The umbra, or shadow of the moon, as seen from the International Space Station.

Eclipse photos from Greenville, SC.

Eclipse photos from Eastern TN.

Jason filmed Jim’s screen and then put a time-lapse video together. They had to move the screen and telescope a few times to accommodate the sun’s progression, and the time it went blank was during the cloud cover.

So in the long run I was glad I had gone. It was neat to actually be a part of the experience, both with my family and even with total strangers. The day could not have gone better, and all the issues I was concerned about turned out to be wonderfully taken care of.

The heavens declare the glory of God, and the sky above proclaims his handiwork.
Β Psalm 19:1.

Stray thoughts

A few weeks ago in the store, a family of three was across from me in the aisle, and the wife asked where the Shake N Bake was. The man quoted from the old commercial, “It’s Shake N Bake, and I helped!” The wife and 10-or-so-year-old son looked at him like he was crazy, and then he saw me smiling and said, “She remembers!” I’m glad I could help vouch for his sanity with his family. πŸ™‚

Am I the only person in the world who is nauseated by the scent of lilacs? I was delighted to learn that one of our bushes outside was a lilac bush a few years ago, and cut off some for a vase inside – but had to throw them out. Someone recently gave us a flower arrangement with a few lilacs in it, and first I had to put it in another room but eventually had to pull them out of the arrangement and throw them away. I was so disappointed.

I was telling my husband there needs to be a word or phrase, something like “friendly fire,” for problems you pick up at the hospital that aren’t directly related to your original issue. Like bruises from ivs and blood draws – I always look a little beaten up after a hospital stay. I also have anΒ  allergic reactions to some adhesives, but this time was the worst ever with the dressings plus some patches on my back. With this surgery they have a more extensive kind of heart monitor, and I had three big (four-inch across) patches on my back for that plus the outline of a pad of some kind I must have been lying on that all left itchy welts (I called them my crop circles). We’ve been using lots of Benadryl cream! Then, I had been on my back for so long, and my bottom took the brunt of that pressure, so that my sciatic nerve got irritated or inflamed or something, making it extremely painful to sit down for the first few days. Thankfully all of that is much better now.

So it hasn’t been the cozy, restful recovery I was anticipating. πŸ™‚ I’ve been doing more sleeping than reading, which is probably for the best. Years ago when I had my first surgery, Jim came across an article about an experiment in which they put healthy, fit football players under anesthesia to measure the effects of the anesthesia itself without an underlying illness, and it showed that it took about six weeks just to get back to normal from having that in their system.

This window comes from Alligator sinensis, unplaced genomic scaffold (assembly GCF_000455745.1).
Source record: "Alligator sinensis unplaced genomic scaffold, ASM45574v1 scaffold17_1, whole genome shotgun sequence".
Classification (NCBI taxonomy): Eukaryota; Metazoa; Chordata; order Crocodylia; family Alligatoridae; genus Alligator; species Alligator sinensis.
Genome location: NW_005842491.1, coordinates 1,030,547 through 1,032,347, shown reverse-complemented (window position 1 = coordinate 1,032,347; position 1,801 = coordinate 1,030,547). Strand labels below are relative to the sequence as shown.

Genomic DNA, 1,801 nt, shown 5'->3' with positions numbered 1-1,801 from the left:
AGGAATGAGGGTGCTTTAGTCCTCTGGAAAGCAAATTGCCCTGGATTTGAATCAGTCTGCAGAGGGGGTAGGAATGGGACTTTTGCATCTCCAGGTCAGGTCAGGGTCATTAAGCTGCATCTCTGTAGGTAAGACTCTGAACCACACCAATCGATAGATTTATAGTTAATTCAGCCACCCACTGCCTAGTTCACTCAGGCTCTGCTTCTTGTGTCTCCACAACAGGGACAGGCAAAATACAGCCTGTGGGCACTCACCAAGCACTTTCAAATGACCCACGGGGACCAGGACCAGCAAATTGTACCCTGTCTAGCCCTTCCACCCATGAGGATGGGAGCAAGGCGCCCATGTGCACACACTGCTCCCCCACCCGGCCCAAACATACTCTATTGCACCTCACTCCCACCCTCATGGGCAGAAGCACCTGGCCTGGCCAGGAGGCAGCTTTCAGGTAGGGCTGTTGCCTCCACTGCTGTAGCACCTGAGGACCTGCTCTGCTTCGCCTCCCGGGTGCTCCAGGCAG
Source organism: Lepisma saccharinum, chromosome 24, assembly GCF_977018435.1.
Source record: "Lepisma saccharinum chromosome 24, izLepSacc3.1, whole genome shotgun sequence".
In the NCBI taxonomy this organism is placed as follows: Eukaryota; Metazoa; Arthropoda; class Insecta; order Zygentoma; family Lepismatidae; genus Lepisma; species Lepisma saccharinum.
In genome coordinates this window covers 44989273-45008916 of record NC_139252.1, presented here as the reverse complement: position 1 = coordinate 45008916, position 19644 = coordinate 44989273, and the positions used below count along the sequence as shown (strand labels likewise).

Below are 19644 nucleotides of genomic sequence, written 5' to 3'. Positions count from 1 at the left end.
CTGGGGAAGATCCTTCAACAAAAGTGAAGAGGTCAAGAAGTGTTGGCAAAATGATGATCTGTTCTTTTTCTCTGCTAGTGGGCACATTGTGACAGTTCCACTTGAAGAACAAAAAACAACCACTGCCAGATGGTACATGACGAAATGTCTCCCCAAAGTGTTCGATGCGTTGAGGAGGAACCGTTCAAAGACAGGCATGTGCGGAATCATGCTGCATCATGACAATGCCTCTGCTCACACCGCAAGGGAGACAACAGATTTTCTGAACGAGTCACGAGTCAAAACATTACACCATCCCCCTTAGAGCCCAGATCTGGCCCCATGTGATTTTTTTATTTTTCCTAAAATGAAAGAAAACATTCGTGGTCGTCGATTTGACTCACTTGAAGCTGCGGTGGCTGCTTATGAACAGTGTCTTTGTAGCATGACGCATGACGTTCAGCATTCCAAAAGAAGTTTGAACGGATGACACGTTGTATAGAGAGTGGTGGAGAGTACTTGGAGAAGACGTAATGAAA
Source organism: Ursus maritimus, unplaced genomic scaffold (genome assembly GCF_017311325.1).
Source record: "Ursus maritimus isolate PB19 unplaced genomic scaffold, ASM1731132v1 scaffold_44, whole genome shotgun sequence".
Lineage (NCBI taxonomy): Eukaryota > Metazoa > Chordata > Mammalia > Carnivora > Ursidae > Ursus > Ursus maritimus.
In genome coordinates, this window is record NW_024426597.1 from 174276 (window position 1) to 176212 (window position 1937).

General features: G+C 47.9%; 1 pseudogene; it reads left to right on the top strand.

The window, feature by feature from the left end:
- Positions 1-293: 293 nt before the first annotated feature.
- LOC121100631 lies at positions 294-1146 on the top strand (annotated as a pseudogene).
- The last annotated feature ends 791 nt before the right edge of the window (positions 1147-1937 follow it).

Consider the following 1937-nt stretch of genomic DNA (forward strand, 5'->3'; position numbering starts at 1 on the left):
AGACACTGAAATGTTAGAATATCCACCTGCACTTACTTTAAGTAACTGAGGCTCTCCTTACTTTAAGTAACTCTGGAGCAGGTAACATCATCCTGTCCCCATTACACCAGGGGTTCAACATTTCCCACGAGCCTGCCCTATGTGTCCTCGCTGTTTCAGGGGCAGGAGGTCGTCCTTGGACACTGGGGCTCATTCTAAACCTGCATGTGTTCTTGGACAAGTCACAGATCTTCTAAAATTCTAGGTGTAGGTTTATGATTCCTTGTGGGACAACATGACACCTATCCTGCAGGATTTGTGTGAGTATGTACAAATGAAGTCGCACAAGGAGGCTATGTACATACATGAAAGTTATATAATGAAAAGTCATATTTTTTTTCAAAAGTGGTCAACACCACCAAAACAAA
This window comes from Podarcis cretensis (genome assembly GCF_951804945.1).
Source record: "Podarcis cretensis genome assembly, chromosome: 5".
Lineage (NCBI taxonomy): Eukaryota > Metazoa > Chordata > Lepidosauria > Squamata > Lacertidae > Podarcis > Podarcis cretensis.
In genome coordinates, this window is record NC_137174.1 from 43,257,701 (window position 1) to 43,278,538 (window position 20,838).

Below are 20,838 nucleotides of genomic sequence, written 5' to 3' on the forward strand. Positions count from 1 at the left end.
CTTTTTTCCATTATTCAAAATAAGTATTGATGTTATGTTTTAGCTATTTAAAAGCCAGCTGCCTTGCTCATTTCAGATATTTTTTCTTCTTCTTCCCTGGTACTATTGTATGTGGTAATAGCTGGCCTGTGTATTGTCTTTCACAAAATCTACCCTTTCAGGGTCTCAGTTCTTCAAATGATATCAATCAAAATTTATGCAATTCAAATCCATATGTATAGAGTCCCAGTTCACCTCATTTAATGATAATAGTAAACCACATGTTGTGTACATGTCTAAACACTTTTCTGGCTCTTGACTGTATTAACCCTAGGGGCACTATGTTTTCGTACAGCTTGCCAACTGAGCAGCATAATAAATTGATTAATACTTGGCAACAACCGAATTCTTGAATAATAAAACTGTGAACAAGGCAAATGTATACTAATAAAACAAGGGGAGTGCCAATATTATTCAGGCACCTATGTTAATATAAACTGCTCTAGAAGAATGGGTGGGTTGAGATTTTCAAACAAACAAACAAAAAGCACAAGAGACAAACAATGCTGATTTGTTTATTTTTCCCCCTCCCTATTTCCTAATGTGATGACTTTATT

Monday night I had a scare with an episode of afib that lasted about 7 hours. I had been told that the ablation itself could cause some arrhythmia, just from all the poking around they did in there, and it takes about a month for all of that to heal and settle down. I had been feeling some ripples and spasms and am on a couple of anti-arrhythmia meds, but when this went on and on, I was discouraged that the surgery hadn’t worked (I was told sometimes they have to do it twice). I wanted to go to the ER, but my husband felt we needed to talk to my doctor directly – with having just had surgery, there might be something they’re supposed to do or not do. Everything resolved by morning, and when I finally heard back from my doctor’s nurse, she reassured me that this was normal and didn’t mean the surgery wasn’t successful. So I was still a little dismayed that it happened but not as much as I had been.

But otherwise I do feel I’m gaining back strength and getting a little more back to normal every day.

July 27 was my eleven-year blog anniversary. Usually I mention that in a special post and sometimes even have a giveaway, but this year it completely slipped my mind until WordPress sent me a notice. I guess I was a little distracted with the upcoming surgery. πŸ™‚ It’s interesting how the blog world has changed over the last decade. I miss some old blog friends who are no longer online. But I am extremely thankful for you who are reading! I’ve made some lifelong friends online! I’m still amazed that people read here, but I am grateful, and your care and comments mean the world to me. Thank you.


Home From the Hospital!

I mentioned last week that I was going in for an atrial ablation to try to fix my atrial fibrillation. That was yesterday morning. Everything went well, and God helped me have peace beforehand.